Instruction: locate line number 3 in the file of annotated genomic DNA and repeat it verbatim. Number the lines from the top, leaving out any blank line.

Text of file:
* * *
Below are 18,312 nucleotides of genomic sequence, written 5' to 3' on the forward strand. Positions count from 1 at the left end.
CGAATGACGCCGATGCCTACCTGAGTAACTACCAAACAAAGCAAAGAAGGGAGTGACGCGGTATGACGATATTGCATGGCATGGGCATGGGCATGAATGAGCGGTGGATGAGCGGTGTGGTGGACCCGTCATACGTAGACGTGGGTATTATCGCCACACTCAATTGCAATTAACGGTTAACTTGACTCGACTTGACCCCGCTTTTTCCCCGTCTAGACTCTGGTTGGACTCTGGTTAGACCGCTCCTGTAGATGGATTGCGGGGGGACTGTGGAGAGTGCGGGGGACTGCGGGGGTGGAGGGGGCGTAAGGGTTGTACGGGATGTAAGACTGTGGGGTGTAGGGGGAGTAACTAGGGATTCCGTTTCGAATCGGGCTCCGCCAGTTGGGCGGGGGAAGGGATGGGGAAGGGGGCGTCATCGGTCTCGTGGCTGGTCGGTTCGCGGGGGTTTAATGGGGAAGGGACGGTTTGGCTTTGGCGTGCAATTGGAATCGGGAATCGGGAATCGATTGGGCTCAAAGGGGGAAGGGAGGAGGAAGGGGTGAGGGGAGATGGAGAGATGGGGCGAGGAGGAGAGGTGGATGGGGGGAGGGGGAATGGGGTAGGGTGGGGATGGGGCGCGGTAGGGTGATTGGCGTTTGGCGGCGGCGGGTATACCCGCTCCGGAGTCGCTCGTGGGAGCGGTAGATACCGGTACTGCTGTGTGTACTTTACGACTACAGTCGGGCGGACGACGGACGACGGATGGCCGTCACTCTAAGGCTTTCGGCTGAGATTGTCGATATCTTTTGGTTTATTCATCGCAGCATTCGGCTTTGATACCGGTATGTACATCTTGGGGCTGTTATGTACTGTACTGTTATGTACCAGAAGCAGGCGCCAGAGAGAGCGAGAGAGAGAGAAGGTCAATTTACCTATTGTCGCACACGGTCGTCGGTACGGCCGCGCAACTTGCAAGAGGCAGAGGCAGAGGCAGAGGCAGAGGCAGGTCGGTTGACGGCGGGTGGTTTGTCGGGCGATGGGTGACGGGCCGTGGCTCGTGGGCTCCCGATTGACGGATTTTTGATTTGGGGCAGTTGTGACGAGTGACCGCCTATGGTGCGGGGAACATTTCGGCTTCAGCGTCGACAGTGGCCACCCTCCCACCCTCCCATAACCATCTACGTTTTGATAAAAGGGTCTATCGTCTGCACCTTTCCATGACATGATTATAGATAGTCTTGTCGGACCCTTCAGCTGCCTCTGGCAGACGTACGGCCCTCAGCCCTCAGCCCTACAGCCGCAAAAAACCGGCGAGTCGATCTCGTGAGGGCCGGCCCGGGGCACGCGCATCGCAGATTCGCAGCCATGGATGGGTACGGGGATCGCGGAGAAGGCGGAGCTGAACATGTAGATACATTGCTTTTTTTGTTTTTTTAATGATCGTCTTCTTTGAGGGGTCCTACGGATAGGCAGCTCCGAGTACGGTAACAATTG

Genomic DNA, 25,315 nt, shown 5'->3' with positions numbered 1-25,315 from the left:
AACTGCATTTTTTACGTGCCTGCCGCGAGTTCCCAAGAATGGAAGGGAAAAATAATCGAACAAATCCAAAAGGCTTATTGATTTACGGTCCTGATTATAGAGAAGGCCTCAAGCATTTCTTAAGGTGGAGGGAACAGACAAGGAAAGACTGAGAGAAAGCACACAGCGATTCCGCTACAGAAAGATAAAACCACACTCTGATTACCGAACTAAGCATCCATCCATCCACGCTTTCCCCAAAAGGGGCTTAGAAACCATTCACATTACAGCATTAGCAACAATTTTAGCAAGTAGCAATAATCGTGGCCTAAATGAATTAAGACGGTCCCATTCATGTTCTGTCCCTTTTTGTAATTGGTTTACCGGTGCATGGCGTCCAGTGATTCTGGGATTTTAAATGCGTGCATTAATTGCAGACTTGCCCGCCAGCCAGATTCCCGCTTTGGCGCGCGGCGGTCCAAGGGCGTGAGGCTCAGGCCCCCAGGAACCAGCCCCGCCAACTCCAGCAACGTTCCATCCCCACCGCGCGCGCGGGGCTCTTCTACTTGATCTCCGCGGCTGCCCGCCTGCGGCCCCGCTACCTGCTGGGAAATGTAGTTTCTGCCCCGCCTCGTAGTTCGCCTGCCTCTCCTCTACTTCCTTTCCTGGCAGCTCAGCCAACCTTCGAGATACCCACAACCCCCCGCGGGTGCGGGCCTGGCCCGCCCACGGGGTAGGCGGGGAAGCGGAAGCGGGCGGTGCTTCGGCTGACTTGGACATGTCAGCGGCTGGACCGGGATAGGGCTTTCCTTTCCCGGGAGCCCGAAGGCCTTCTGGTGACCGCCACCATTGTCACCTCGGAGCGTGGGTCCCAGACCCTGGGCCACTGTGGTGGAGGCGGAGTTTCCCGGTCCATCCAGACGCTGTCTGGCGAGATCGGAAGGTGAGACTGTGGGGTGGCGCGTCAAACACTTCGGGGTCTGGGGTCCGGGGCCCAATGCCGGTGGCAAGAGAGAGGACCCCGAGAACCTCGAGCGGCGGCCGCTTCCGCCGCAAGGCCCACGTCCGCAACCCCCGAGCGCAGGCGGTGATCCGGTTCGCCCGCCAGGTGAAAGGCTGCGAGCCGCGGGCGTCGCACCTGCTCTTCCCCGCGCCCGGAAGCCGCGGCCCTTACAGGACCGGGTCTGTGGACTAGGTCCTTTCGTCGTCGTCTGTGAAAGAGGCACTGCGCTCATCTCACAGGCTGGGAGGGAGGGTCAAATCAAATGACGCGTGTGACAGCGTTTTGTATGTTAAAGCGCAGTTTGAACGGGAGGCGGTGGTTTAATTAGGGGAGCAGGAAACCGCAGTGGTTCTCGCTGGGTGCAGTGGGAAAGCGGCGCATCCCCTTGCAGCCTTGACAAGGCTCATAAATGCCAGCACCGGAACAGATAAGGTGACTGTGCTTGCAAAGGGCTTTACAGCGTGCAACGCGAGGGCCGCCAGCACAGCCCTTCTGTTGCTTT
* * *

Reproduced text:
Genomic DNA, 25,315 nt, shown 5'->3' with positions numbered 1-25,315 from the left: